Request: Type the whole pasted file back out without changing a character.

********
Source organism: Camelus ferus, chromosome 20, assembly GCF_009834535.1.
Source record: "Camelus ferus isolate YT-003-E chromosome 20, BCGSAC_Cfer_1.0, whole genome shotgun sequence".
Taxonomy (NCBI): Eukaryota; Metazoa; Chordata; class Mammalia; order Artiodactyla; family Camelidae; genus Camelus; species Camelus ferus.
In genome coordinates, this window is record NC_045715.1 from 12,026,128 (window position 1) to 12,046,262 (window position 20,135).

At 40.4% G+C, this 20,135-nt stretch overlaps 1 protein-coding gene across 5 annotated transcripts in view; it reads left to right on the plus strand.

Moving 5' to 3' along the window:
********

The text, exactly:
Source organism: Camelus ferus, chromosome 20, assembly GCF_009834535.1.
Source record: "Camelus ferus isolate YT-003-E chromosome 20, BCGSAC_Cfer_1.0, whole genome shotgun sequence".
Taxonomy (NCBI): Eukaryota; Metazoa; Chordata; class Mammalia; order Artiodactyla; family Camelidae; genus Camelus; species Camelus ferus.
In genome coordinates, this window is record NC_045715.1 from 12,026,128 (window position 1) to 12,046,262 (window position 20,135).

At 40.4% G+C, this 20,135-nt stretch overlaps 1 protein-coding gene across 5 annotated transcripts in view; it reads left to right on the plus strand.

Moving 5' to 3' along the window: